Funding, permitting fights loom in infrastructure push

By Geof Koss | 01/29/2018 06:54 AM EST

This week’s State of the Union address will include proposals on infrastructure, natural resources and the environment.

The president spoke to a joint session of Congress early in his presidency. This week, he will deliver his first State of the Union message.

The president spoke to a joint session of Congress early in his presidency. This week, he will deliver his first State of the Union message. C-SPAN

President Trump will issue a bipartisan plea for an infrastructure package during tomorrow’s State of the Union speech, even as top administration officials signaled this weekend the plan will take further aim at regulations to help make up for funding levels that Democrats already say are too low.

White House Legislative Director Marc Short made the rounds of the Sunday news shows to preview tomorrow’s speech, which will discuss infrastructure, the economy, trade, immigration and national security, organized around a theme of "building a safe, strong and proud America."

The initial infrastructure plan floated by the administration is to invest $200 billion of federal money over 10 years to generate $1 trillion or more in total investment after contributions from state and local governments and the private sector.


Pressed on the move to flip on its head the traditional 80/20 federal-state split that has historically funded infrastructure, Short predicted there would ultimately be Democratic buy-in for the plan.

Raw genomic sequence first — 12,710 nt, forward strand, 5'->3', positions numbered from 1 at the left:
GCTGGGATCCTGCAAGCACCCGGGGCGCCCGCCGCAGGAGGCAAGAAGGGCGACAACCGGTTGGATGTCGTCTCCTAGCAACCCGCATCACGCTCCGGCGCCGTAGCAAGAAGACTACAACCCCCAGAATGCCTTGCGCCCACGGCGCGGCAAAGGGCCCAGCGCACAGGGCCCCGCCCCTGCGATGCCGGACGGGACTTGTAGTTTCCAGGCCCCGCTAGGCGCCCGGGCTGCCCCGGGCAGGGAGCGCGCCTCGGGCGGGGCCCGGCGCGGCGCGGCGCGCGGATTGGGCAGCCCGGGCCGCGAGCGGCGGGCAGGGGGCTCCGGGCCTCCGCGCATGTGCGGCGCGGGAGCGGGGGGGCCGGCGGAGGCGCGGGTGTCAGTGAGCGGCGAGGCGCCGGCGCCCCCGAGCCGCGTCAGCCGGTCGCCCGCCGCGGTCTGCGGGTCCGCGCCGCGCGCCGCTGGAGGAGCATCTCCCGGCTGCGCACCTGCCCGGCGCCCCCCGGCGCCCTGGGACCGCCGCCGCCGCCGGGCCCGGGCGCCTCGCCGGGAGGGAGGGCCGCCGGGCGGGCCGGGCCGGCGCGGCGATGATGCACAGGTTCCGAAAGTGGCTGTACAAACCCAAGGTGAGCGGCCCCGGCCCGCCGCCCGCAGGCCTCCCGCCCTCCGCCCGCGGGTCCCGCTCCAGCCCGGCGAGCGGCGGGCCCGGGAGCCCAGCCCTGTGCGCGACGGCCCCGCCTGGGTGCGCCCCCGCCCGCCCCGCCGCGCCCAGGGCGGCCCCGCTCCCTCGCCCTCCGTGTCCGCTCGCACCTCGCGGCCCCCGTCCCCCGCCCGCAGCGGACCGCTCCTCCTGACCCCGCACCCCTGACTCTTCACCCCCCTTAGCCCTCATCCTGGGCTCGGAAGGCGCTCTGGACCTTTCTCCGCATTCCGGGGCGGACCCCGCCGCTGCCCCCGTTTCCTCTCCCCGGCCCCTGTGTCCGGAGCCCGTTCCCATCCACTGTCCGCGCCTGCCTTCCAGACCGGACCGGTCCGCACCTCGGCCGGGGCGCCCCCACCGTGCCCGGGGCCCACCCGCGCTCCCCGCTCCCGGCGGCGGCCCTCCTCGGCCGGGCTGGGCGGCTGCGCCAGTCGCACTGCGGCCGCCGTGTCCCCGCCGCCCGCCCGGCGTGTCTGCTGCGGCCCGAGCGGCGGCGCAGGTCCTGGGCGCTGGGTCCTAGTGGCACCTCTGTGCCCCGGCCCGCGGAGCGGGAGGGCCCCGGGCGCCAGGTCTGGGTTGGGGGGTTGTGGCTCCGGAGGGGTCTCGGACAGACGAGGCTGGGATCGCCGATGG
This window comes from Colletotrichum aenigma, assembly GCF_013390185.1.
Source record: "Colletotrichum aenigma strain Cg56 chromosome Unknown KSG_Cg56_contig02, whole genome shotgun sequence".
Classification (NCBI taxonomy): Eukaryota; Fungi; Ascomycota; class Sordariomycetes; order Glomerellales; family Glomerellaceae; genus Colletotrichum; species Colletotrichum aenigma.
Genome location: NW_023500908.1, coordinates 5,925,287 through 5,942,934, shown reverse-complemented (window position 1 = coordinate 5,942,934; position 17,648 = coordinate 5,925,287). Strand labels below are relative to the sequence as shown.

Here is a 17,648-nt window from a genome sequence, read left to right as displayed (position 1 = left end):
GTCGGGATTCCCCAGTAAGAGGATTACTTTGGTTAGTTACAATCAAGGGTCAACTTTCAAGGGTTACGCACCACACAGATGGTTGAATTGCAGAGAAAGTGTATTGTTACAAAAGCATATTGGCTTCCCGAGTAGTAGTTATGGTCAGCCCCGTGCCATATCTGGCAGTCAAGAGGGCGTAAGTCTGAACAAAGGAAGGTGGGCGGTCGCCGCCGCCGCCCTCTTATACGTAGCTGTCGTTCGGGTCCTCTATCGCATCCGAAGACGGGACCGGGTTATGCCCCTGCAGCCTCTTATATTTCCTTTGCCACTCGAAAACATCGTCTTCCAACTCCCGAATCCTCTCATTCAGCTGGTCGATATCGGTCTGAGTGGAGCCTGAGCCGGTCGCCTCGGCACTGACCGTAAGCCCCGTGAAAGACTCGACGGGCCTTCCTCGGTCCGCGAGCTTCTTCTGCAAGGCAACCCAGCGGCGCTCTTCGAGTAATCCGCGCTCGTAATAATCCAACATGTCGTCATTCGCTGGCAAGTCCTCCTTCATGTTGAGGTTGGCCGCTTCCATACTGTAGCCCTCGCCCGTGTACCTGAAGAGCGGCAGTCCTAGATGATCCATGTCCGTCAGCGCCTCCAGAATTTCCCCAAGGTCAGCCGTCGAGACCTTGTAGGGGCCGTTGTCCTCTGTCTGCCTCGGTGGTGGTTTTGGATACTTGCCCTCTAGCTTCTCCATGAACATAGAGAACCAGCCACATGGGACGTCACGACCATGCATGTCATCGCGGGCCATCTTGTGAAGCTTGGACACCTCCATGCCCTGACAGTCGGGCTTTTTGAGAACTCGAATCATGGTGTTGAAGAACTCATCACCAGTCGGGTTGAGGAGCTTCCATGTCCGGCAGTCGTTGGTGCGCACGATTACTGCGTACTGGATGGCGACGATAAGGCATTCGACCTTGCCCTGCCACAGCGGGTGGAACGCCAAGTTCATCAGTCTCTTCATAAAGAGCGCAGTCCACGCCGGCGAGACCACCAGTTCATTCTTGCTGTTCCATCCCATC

"There’s no doubt that I think Democrats in Congress will want more federal dollars for that issue," Short said on "Fox News Sunday."

"But we also have to recognize that we have a significant debt problem in our country," he said. "And so, this can’t just be all federal largesse that pays for this. So, a partnership is what makes sense."

Short predicted the continued "rollback" of regulatory constraints would encourage private investment "coming in to make these projects real."

House Republican Conference Chairwoman Cathy McMorris Rodgers (R-Wash.) echoed the point on a different Fox News show yesterday, as she acknowledged the "big challenge" of how to pay for the plan.

"But the president has also laid out some important reforms to the permitting process, which would also save costs," she told Maria Bartiromo on "Sunday Morning Futures."

D.J. Gribbin, special assistant to the president for infrastructure policy, said at the U.S. Conference of Mayors’ winter meeting last week that Trump will discuss the plan tomorrow, to be followed within a week or two by the release of "principles."

Energy, resource projects

A draft leaked last week hinted that energy and water projects, as well as a loan fund for Superfund cleanups, would be part of the equation.

That document also touted the creation of an "Interior Maintenance Fund" financed by mineral and energy development on public lands.

For his part, Interior Secretary Ryan Zinke on Friday said the national parks maintenance backlog would be addressed in tomorrow’s speech (E&E News PM, Jan. 26).

The president will prioritize generating $1 trillion in total investment and shortening the permitting process for infrastructure projects, but the mechanisms for achieving those goals will be left up to negotiations between Congress and the White House, Gribbin said.